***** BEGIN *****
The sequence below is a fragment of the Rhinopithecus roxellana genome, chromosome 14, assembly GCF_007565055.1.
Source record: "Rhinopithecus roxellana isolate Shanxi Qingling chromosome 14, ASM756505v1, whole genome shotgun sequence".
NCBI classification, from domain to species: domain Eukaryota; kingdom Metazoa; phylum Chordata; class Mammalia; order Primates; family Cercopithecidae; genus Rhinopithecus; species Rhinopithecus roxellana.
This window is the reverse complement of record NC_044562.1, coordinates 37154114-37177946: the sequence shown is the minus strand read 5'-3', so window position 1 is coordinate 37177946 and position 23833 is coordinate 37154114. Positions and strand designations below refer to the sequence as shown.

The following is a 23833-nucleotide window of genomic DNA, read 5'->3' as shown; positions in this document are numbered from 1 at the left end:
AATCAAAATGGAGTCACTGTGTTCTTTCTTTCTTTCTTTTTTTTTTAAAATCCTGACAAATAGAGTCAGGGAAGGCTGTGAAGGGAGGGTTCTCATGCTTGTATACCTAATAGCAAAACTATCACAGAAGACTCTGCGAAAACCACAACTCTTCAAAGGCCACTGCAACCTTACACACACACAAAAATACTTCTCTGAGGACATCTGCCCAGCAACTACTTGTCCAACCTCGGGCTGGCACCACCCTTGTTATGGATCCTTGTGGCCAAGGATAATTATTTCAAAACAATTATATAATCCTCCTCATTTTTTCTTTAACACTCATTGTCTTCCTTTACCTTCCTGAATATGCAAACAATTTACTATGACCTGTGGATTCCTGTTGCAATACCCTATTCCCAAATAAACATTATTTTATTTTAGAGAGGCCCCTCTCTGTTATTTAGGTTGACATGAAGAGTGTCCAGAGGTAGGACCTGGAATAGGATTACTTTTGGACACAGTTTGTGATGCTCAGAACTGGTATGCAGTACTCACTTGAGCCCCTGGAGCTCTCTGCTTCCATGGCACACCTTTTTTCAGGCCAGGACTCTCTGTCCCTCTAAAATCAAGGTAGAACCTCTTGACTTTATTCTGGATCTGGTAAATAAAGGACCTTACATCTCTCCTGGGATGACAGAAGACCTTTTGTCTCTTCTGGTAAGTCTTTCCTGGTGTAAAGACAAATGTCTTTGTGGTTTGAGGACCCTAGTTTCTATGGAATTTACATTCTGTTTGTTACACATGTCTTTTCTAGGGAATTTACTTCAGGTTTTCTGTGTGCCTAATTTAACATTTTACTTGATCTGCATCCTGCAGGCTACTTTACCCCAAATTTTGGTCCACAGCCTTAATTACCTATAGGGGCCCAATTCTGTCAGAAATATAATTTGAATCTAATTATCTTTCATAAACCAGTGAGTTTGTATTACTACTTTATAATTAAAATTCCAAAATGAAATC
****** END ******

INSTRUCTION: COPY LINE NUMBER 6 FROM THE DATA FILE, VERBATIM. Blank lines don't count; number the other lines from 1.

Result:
AATCAAAATGGAGTCACTGTGTTCTTTCTTTCTTTCTTTTTTTTTTAAAATCCTGACAAATAGAGTCAGGGAAGGCTGTGAAGGGAGGGTTCTCATGCTTGTATACCTAATAGCAAAACTATCACAGAAGACTCTGCGAAAACCACAACTCTTCAAAGGCCACTGCAACCTTACACACACACAAAAATACTTCTCTGAGGACATCTGCCCAGCAACTACTTGTCCAACCTCGGGCTGGCACCACCCTTGTTATGGATCCTTGTGGCCAAGGATAATTATTTCAAAACAATTATATAATCCTCCTCATTTTTTCTTTAACACTCATTGTCTTCCTTTACCTTCCTGAATATGCAAACAATTTACTATGACCTGTGGATTCCTGTTGCAATACCCTATTCCCAAATAAACATTATTTTATTTTAGAGAGGCCCCTCTCTGTTATTTAGGTTGACATGAAGAGTGTCCAGAGGTAGGACCTGGAATAGGATTACTTTTGGACACAGTTTGTGATGCTCAGAACTGGTATGCAGTACTCACTTGAGCCCCTGGAGCTCTCTGCTTCCATGGCACACCTTTTTTCAGGCCAGGACTCTCTGTCCCTCTAAAATCAAGGTAGAACCTCTTGACTTTATTCTGGATCTGGTAAATAAAGGACCTTACATCTCTCCTGGGATGACAGAAGACCTTTTGTCTCTTCTGGTAAGTCTTTCCTGGTGTAAAGACAAATGTCTTTGTGGTTTGAGGACCCTAGTTTCTATGGAATTTACATTCTGTTTGTTACACATGTCTTTTCTAGGGAATTTACTTCAGGTTTTCTGTGTGCCTAATTTAACATTTTACTTGATCTGCATCCTGCAGGCTACTTTACCCCAAATTTTGGTCCACAGCCTTAATTACCTATAGGGGCCCAATTCTGTCAGAAATATAATTTGAATCTAATTATCTTTCATAAACCAGTGAGTTTGTATTACTACTTTATAATTAAAATTCCAAAATGAAATC